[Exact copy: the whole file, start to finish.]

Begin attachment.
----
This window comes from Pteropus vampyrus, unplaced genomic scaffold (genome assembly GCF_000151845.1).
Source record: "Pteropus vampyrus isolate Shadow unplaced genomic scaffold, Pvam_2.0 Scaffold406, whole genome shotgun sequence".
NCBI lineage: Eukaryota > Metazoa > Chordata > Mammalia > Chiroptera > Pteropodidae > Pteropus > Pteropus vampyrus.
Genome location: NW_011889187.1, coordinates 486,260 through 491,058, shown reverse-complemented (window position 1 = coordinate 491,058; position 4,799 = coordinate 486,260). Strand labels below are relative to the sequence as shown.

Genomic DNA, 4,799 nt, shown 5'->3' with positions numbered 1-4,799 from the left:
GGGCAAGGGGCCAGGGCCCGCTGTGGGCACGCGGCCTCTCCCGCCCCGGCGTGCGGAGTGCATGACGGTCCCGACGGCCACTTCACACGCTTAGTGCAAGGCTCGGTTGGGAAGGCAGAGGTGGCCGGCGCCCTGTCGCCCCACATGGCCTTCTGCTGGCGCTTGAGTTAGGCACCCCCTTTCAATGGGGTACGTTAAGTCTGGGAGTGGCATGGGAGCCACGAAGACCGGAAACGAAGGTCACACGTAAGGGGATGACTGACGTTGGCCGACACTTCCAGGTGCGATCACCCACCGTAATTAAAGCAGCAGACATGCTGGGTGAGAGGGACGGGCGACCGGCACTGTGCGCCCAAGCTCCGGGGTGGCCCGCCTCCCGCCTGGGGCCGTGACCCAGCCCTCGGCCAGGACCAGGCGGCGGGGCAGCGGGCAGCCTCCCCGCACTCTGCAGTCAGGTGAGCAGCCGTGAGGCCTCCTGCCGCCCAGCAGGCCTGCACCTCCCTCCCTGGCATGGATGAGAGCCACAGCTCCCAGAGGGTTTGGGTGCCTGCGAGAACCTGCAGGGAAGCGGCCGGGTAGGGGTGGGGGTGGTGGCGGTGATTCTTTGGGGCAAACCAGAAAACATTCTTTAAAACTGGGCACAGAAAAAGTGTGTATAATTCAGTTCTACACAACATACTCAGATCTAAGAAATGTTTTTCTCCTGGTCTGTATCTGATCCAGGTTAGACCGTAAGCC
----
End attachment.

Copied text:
This window comes from Pteropus vampyrus, unplaced genomic scaffold (genome assembly GCF_000151845.1).
Source record: "Pteropus vampyrus isolate Shadow unplaced genomic scaffold, Pvam_2.0 Scaffold406, whole genome shotgun sequence".
NCBI lineage: Eukaryota > Metazoa > Chordata > Mammalia > Chiroptera > Pteropodidae > Pteropus > Pteropus vampyrus.
Genome location: NW_011889187.1, coordinates 486,260 through 491,058, shown reverse-complemented (window position 1 = coordinate 491,058; position 4,799 = coordinate 486,260). Strand labels below are relative to the sequence as shown.

Genomic DNA, 4,799 nt, shown 5'->3' with positions numbered 1-4,799 from the left:
GGGCAAGGGGCCAGGGCCCGCTGTGGGCACGCGGCCTCTCCCGCCCCGGCGTGCGGAGTGCATGACGGTCCCGACGGCCACTTCACACGCTTAGTGCAAGGCTCGGTTGGGAAGGCAGAGGTGGCCGGCGCCCTGTCGCCCCACATGGCCTTCTGCTGGCGCTTGAGTTAGGCACCCCCTTTCAATGGGGTACGTTAAGTCTGGGAGTGGCATGGGAGCCACGAAGACCGGAAACGAAGGTCACACGTAAGGGGATGACTGACGTTGGCCGACACTTCCAGGTGCGATCACCCACCGTAATTAAAGCAGCAGACATGCTGGGTGAGAGGGACGGGCGACCGGCACTGTGCGCCCAAGCTCCGGGGTGGCCCGCCTCCCGCCTGGGGCCGTGACCCAGCCCTCGGCCAGGACCAGGCGGCGGGGCAGCGGGCAGCCTCCCCGCACTCTGCAGTCAGGTGAGCAGCCGTGAGGCCTCCTGCCGCCCAGCAGGCCTGCACCTCCCTCCCTGGCATGGATGAGAGCCACAGCTCCCAGAGGGTTTGGGTGCCTGCGAGAACCTGCAGGGAAGCGGCCGGGTAGGGGTGGGGGTGGTGGCGGTGATTCTTTGGGGCAAACCAGAAAACATTCTTTAAAACTGGGCACAGAAAAAGTGTGTATAATTCAGTTCTACACAACATACTCAGATCTAAGAAATGTTTTTCTCCTGGTCTGTATCTGATCCAGGTTAGACCGTAAGCC